The Student News Site of Grand Valley State University

Grand Valley Lanthorn

The Student News Site of Grand Valley State University

Grand Valley Lanthorn

The Student News Site of Grand Valley State University

Grand Valley Lanthorn

How “Dry January” can lead to long-term impact, sobriety

GVL / Trenton Estrada

For many, the start of a new year heralds a list of resolutions- goals for starting fresh and things you’d like to achieve. These goals can be actions, maybe eating healthier foods, starting exercising more, drinking less alcohol or no alcohol at all for a whole month.

The trend “Dry January” has recently been a topic of discussion across social media, especially with younger generations. The trend consists of drinking no alcohol for the entire month of January. There’s another alternative called “Damp January” where participants significantly limit alcohol consumption. 

Andrea Smith, Associate Director of Alcohol and Other Drug Services (AOD) at Grand Valley State University, said the benefits of this cleanse help people to realize how alcohol is impacting them. 

“A lot of people like Dry January due to holidays and generally over-indulging in lots of areas,” Smith said. “When folks tend to take a break from alcohol, they’re realizing a lot of the negative potential impact that alcohol is having on their body.” 

Some immediate effects of cleanses from alcohol might lead participants to have a better mood and to get better sleep. Many who partake in a “Dry January” or “Damp January” gain a fresh perspective on life without alcohol can help people make decisions on when, or if, they go back to drinking. 

Commonly, overindulging among young people can stem from peer pressure.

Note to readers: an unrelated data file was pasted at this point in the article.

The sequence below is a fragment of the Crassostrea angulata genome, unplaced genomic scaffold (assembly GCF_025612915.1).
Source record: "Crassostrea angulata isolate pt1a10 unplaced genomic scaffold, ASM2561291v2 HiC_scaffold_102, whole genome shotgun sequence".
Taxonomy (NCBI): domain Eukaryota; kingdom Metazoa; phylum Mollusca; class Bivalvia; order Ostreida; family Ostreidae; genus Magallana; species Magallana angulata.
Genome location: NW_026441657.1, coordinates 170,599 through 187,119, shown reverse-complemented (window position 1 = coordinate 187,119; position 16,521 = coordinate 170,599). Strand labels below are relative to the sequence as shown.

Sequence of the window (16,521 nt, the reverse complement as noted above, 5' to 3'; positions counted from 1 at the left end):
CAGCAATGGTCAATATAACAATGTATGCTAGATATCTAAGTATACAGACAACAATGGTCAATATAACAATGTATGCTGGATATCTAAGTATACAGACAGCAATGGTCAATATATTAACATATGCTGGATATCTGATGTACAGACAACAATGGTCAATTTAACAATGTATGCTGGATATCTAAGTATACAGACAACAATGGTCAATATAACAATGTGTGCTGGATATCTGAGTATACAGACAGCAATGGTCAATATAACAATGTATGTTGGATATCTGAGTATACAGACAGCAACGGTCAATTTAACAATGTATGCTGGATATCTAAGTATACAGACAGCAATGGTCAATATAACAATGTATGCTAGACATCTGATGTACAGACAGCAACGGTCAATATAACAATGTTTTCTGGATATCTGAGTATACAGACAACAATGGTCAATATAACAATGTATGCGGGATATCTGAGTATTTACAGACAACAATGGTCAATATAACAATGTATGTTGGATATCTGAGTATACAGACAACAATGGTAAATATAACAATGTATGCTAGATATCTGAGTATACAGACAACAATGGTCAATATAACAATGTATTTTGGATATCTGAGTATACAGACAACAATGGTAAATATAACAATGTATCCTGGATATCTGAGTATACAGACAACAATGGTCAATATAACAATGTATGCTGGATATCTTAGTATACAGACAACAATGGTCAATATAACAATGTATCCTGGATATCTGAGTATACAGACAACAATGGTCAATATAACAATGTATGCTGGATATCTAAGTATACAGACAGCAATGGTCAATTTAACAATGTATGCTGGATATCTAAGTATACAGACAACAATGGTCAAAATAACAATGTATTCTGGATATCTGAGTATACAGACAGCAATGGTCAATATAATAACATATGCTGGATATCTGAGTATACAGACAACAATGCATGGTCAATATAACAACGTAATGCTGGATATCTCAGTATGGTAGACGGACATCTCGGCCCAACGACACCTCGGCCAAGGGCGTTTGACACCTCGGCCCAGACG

“A lot of students start using substances as a way to feel like they’re fitting in better,” Smith said. “A lot of students also report alcohol makes them feel less awkward and more socially open.” 

Some students might also turn to substances if they’re feeling overwhelmed and stressed. Additionally, overindulging in substances, like alcohol, can lead to substance abuse. Smith said there are many positives to living a sober lifestyle. 

“Sobriety is a choice some people make because they don’t like the way alcohol makes them feel,” Smith said. “Some students might also choose a sober lifestyle because they feel they can’t drink responsibly or use substances responsibly.” 

Some people use alcohol as a way to cope with negative feelings– physical and emotional. Sobriety can be a way to find more healthy coping mechanisms by being able to feel and acknowledge uncomfortable emotions. Some students also might choose sobriety if a student’s family has a history of addiction, which can increase their chances of substance use disorders. 

Personal experiences with substances can look different for everyone. Joshlyn Rasmussen, a fifth-year student at Grand Valley State University said personal experiences related to family and friends with alcohol prompted their participation in “Dry January.” When Rasmussen turned 21, they felt they had fallen into a negative rhythm with alcohol and attempted to limit drinking to only once a month.

“I told my mom and my stepdad about it and they were really concerned,” Rasmussen said. “I stopped drinking at that point because I didn’t want to let them down.”

 Rasmussen said a night out in downtown Grand Rapids for a friend’s birthday caused their old habits to resurface. Rasmussen felt pressured to join in when seeing their friends or family using substances like nicotine vapes, cannabis edibles and alcohol.

“Whenever my friend and family member was doing it, I wanted to join in,” Rasmussen said. “I have learned that alcohol and edibles and smoking are some of the most toxic things that I should not do and, honestly, it’s really really bad for my system.”

Dry January can be helpful for people trying to get out of the cycle and become motivated to quit drinking altogether. If someone is struggling with substance abuse, the Alcohol and Other Drug Services Division of Student Affairs has a variety of resources available. Programs open to students include prevention and education, sober events on holidays, substance abuse counseling or consultations, group meetings and smart recovery.

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